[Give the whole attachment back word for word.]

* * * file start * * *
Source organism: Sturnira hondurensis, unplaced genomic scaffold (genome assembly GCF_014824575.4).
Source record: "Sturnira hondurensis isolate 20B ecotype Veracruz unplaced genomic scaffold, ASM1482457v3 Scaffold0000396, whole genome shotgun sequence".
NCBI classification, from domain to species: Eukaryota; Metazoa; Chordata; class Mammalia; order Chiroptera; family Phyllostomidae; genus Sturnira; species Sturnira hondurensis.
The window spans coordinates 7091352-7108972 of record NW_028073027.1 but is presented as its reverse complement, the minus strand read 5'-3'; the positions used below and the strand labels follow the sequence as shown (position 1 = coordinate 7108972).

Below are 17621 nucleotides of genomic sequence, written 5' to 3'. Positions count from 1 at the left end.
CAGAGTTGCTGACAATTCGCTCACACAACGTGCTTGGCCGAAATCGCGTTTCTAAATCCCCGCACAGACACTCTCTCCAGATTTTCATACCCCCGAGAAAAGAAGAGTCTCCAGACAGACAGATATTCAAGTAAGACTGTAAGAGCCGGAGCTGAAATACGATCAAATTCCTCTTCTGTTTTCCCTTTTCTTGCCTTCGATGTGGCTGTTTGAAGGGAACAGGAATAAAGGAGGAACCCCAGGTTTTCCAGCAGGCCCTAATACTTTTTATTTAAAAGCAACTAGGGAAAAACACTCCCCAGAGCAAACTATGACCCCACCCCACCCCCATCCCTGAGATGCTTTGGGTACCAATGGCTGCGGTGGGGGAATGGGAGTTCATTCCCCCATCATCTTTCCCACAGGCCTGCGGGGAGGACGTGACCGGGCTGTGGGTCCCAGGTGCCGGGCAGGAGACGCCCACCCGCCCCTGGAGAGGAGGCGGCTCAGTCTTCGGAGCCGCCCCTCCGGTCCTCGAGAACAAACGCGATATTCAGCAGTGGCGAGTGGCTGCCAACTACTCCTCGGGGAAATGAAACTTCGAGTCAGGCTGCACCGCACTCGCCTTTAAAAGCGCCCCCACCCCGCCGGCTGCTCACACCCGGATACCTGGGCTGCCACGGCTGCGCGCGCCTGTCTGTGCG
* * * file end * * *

Source organism: Sturnira hondurensis, unplaced genomic scaffold (genome assembly GCF_014824575.4).
Source record: "Sturnira hondurensis isolate 20B ecotype Veracruz unplaced genomic scaffold, ASM1482457v3 Scaffold0000396, whole genome shotgun sequence".
NCBI classification, from domain to species: Eukaryota; Metazoa; Chordata; class Mammalia; order Chiroptera; family Phyllostomidae; genus Sturnira; species Sturnira hondurensis.
The window spans coordinates 7091352-7108972 of record NW_028073027.1 but is presented as its reverse complement, the minus strand read 5'-3'; the positions used below and the strand labels follow the sequence as shown (position 1 = coordinate 7108972).

Below are 17621 nucleotides of genomic sequence, written 5' to 3'. Positions count from 1 at the left end.
CAGAGTTGCTGACAATTCGCTCACACAACGTGCTTGGCCGAAATCGCGTTTCTAAATCCCCGCACAGACACTCTCTCCAGATTTTCATACCCCCGAGAAAAGAAGAGTCTCCAGACAGACAGATATTCAAGTAAGACTGTAAGAGCCGGAGCTGAAATACGATCAAATTCCTCTTCTGTTTTCCCTTTTCTTGCCTTCGATGTGGCTGTTTGAAGGGAACAGGAATAAAGGAGGAACCCCAGGTTTTCCAGCAGGCCCTAATACTTTTTATTTAAAAGCAACTAGGGAAAAACACTCCCCAGAGCAAACTATGACCCCACCCCACCCCCATCCCTGAGATGCTTTGGGTACCAATGGCTGCGGTGGGGGAATGGGAGTTCATTCCCCCATCATCTTTCCCACAGGCCTGCGGGGAGGACGTGACCGGGCTGTGGGTCCCAGGTGCCGGGCAGGAGACGCCCACCCGCCCCTGGAGAGGAGGCGGCTCAGTCTTCGGAGCCGCCCCTCCGGTCCTCGAGAACAAACGCGATATTCAGCAGTGGCGAGTGGCTGCCAACTACTCCTCGGGGAAATGAAACTTCGAGTCAGGCTGCACCGCACTCGCCTTTAAAAGCGCCCCCACCCCGCCGGCTGCTCACACCCGGATACCTGGGCTGCCACGGCTGCGCGCGCCTGTCTGTGCG